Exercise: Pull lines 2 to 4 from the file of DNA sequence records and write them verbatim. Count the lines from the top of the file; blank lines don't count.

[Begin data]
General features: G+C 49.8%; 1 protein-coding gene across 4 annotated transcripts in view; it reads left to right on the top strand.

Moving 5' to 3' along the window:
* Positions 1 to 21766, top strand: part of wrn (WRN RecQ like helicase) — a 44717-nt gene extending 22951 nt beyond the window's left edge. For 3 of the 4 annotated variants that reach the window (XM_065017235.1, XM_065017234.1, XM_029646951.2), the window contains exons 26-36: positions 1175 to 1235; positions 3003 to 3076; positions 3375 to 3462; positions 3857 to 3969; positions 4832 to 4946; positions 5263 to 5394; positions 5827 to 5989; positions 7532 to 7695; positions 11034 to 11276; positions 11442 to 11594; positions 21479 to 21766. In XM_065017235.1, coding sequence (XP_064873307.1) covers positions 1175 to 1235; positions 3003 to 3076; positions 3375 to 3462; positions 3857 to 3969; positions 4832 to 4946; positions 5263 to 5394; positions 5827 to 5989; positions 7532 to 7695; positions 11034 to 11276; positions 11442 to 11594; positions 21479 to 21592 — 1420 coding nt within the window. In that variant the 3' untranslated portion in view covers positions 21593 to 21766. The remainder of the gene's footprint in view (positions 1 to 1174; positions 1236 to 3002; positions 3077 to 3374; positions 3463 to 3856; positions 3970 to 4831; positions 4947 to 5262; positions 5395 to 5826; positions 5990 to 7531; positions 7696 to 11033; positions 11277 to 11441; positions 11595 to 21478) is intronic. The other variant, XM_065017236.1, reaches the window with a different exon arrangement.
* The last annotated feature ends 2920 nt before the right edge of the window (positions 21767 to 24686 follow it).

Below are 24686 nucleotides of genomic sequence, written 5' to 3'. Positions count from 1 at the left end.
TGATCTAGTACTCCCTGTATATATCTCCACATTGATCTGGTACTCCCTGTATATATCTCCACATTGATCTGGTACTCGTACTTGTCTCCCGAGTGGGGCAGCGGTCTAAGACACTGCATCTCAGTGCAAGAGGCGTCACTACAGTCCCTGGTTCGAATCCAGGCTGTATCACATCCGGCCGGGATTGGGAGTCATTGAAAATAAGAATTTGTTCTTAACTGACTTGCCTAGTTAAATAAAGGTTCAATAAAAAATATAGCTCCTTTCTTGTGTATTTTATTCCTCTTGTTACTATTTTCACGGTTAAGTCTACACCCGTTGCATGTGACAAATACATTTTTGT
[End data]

Moving 5' to 3' along the window:
* Positions 1 to 21766, top strand: part of wrn (WRN RecQ like helicase) — a 44717-nt gene extending 22951 nt beyond the window's left edge. For 3 of the 4 annotated variants that reach the window (XM_065017235.1, XM_065017234.1, XM_029646951.2), the window contains exons 26-36: positions 1175 to 1235; positions 3003 to 3076; positions 3375 to 3462; positions 3857 to 3969; positions 4832 to 4946; positions 5263 to 5394; positions 5827 to 5989; positions 7532 to 7695; positions 11034 to 11276; positions 11442 to 11594; positions 21479 to 21766. In XM_065017235.1, coding sequence (XP_064873307.1) covers positions 1175 to 1235; positions 3003 to 3076; positions 3375 to 3462; positions 3857 to 3969; positions 4832 to 4946; positions 5263 to 5394; positions 5827 to 5989; positions 7532 to 7695; positions 11034 to 11276; positions 11442 to 11594; positions 21479 to 21592 — 1420 coding nt within the window. In that variant the 3' untranslated portion in view covers positions 21593 to 21766. The remainder of the gene's footprint in view (positions 1 to 1174; positions 1236 to 3002; positions 3077 to 3374; positions 3463 to 3856; positions 3970 to 4831; positions 4947 to 5262; positions 5395 to 5826; positions 5990 to 7531; positions 7696 to 11033; positions 11277 to 11441; positions 11595 to 21478) is intronic. The other variant, XM_065017236.1, reaches the window with a different exon arrangement.
* The last annotated feature ends 2920 nt before the right edge of the window (positions 21767 to 24686 follow it).